Yet this is Pete Wright’s regular beat. Year after year this small solitary man has compassed this round ten to twelve times every winter. Regular as clockwork, he turns up at each of his appointed stations once a fortnight. The man comes and goes like a meteor.
We were pitying ourselves one night as we turned into our comfortable sleeping bags on the floor of our host’s tilt. Pitying ourselves because it had been a heavy day on our dogs, and it was nearly ten o’clock before we reached shelter. When I woke in the morning, as the gray dawn was stealing in through the little window, I thought I heard a movement by the stove. There seemed something almost uncanny about it, till I made out what it was, and could distinguish a tiny, erect figure sitting bolt upright, where none had been over-night. It proved to be Peter Wright. He had arrived about two in the morning, noiselessly stationed himself by the stove and, recharging it, had gone straight off to sleep, sitting on the settle, without a word to any one, as satisfied as if he were in a feather bed. Now this place was where three carriers meet The one from the westward was late, and Pete did not get his mails handed over until nine in the evening. He had thirty miles to his next station and the temperature was 20 below zero. At ten he rose to go. “What, Pete, never going to leave at this time of night are you?”
“Why, sure,” he replied. “With a moon like this ’tis better in the woods than when them skeeters (mosquitoes) are about. So long, Doctor” and with that he went out absolutely alone. A good day’s travel is thirty miles. On a sick call he has covered forty-five miles. “I only counts on two and one-half miles an hour; but I find I soon kills out them that travels four for the first day or two.”
Pete carries nothing with him but his precious mails. These, at times, weigh sixty pounds and over when he sets out, and the heavier they are the prouder he is of them. On one occasion, the southern carrier having been late, Pete had only two unstamped local letters to carry, and when we met him by the way he was almost too ashamed to stop and speak to us, though many men would say: “Us gets the same pay for the round and has less to carry.” And yet others: “It ain’t worth our going at all for two letters. Us’ll let them two bide over till next mail.” Not so Pete. Though some think his only a humble work, to him it was always a post for which he, Pete Wright, was responsible. No one else would do it if he left it undone, and therefore must he go if there were no letters at all. But he felt it a sort of lack of confidence, due possibly to some fault of his own, that he should have so little entrusted to him.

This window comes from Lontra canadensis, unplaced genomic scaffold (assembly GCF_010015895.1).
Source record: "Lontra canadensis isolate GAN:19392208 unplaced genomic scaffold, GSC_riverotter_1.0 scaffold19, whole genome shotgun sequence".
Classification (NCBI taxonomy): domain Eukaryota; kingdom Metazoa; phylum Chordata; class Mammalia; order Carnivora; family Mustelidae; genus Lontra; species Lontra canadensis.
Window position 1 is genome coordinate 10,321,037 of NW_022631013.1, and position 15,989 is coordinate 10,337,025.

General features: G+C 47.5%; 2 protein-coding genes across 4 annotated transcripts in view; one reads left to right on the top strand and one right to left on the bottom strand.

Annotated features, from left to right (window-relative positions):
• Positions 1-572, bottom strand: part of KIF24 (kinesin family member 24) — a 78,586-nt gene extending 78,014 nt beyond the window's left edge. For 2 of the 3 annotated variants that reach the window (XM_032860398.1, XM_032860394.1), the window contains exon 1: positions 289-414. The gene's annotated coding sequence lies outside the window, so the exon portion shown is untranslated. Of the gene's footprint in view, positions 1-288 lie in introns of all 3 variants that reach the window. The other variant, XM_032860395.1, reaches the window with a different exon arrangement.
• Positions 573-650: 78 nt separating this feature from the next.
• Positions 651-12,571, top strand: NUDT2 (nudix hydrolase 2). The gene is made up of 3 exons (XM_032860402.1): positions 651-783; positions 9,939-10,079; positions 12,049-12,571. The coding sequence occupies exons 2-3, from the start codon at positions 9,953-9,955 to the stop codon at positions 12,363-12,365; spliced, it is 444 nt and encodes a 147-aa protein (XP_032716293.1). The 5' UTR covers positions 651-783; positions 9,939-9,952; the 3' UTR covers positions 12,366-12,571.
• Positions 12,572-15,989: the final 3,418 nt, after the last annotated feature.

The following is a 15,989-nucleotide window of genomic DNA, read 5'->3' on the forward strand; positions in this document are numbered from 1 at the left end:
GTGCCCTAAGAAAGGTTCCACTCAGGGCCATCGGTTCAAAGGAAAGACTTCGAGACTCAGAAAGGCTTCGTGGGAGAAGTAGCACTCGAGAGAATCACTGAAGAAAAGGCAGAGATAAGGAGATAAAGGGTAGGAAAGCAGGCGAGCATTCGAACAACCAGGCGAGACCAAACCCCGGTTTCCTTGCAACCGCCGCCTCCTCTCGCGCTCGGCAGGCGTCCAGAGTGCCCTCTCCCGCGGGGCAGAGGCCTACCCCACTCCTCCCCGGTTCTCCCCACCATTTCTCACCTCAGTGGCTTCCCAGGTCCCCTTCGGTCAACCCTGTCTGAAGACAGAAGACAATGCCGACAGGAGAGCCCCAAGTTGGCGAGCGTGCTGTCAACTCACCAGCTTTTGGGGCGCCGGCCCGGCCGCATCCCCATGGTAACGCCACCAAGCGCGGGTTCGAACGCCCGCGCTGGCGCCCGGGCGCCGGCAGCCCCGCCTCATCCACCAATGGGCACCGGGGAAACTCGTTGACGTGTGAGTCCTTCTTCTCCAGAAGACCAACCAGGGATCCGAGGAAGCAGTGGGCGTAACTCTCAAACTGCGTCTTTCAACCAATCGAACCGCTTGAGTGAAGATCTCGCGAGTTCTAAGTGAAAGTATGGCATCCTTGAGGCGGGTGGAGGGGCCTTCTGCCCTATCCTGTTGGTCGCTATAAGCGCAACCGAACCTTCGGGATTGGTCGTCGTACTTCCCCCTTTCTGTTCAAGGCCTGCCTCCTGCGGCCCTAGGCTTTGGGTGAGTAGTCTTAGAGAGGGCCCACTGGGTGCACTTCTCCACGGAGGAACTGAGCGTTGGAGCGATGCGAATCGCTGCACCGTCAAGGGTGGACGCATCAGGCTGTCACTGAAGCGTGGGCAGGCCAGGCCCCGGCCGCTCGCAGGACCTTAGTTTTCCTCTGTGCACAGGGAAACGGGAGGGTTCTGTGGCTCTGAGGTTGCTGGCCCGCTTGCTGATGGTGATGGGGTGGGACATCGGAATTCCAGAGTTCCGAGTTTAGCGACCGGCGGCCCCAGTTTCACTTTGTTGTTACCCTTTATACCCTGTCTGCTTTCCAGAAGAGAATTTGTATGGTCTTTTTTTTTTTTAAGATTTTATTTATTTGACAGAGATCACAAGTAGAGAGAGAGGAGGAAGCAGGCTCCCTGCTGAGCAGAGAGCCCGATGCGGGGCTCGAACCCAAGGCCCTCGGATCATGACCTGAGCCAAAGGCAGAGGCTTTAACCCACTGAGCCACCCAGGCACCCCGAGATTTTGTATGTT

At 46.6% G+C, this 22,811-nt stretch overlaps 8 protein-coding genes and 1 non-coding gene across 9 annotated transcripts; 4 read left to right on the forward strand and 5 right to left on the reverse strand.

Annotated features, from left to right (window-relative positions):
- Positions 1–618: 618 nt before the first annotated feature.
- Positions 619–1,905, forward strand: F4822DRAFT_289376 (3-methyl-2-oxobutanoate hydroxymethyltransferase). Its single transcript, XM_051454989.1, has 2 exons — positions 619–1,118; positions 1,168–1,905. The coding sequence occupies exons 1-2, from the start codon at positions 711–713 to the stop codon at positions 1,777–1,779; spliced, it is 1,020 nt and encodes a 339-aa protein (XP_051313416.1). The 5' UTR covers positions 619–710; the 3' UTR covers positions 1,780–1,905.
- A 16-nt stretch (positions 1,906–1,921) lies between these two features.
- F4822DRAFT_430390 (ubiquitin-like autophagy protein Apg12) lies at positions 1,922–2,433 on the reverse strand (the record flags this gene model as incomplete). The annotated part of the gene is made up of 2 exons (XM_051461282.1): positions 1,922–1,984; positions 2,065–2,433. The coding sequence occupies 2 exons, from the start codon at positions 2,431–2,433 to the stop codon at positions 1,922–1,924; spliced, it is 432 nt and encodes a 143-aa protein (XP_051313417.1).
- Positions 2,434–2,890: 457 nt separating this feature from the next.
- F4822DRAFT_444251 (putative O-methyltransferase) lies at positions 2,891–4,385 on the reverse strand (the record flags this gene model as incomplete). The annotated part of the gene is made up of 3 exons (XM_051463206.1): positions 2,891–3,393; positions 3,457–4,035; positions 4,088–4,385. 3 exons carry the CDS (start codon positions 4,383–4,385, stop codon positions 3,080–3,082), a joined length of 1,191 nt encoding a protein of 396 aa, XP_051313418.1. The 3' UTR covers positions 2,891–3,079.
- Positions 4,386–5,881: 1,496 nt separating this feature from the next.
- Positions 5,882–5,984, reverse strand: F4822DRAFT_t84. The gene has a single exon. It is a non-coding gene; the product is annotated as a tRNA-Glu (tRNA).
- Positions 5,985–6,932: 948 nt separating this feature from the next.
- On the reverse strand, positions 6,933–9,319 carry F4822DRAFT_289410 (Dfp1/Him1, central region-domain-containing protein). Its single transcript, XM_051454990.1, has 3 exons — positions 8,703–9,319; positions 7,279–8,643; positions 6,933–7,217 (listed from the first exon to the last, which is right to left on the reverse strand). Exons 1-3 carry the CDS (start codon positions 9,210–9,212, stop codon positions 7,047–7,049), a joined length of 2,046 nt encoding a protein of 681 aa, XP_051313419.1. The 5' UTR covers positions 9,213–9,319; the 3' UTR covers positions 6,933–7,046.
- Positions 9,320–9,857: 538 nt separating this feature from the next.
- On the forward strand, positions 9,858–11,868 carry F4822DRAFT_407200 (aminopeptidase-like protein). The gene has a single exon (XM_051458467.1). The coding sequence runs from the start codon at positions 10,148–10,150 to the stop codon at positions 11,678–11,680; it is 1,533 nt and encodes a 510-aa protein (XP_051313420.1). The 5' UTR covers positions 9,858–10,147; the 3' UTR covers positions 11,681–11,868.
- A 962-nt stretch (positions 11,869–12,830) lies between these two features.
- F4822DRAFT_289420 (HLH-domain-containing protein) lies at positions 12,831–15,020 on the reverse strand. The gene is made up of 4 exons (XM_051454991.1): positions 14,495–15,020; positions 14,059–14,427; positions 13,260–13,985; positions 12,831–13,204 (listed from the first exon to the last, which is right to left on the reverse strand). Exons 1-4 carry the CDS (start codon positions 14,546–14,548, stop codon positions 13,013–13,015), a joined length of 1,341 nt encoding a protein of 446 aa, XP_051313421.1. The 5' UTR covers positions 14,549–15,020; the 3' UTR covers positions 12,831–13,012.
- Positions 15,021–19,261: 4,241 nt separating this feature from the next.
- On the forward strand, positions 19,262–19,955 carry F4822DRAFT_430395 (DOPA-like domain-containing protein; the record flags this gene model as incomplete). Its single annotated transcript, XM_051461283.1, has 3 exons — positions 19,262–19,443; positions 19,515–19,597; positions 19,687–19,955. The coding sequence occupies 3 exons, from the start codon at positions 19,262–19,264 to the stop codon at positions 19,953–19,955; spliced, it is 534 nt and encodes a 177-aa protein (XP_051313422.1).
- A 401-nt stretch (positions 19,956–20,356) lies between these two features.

I can remember one other occasion on which he was even more crestfallen. On our southern journey we met him one night joyfully staggering along under a huge weight of mail matter to the same tilt at which we were preparing to stay the night, so we, being the largest recipients of letters in our district, were anticipating over tea the opening of the mail bags afterward.
At last the seal was broken, the twine cut, and there fell out on the floor an innumerable number of the same kind of packages. They proved to be simply one large consignment of patent medicine advertisements. If we had had faith in the testimonials to their extraordinary value, we should only have been left the more sorry. For it was as impossible for us to get any of that elixir vitae as to get strawberries and cream. Meanwhile, Pete had left one bag behind because he was physically unable to “spell” the two on his back at once. The mails are carried m waterproof bags and so slung over the back as to bring the main weight high up between the shoulders. Pete never carries either compass or waterproof covering, though in spring he arrives sometimes in fog as thick as pea soup or drenched to the skin by what he calls with a contemptuous smile only a “sou’westerly mild.”
He has arrived after midnight, only his deep-set eyes visible, his handkerchief tied over his mouth and frozen there, so that it would take full ten minutes to thaw it off, up to which time he could not utter a single word. He carries nothing to eat but a cake of hard bread (or ship’s biscuit), as that does not freeze like soft bread. But these later years, having fewer teeth left, he has to moisten the aforesaid biscuit before he can demolish it. Now, when lakes are frozen to the bottom and rivers arc twenty feet under snow, this is no easy task. So Pete has to depend more and more on his knowledge of boiling springs, for he never yet was “nish” (tender) enough to stop and boil the kettle when he could melt snow for water. Indeed, he never carries an axe, though no traveller who thinks of personal comfort would ever venture out in this country in winter without one. For an axe means a fire, a tilt for shelter and a hot drink, if one happens to be overtaken in the woods, as the writer has been.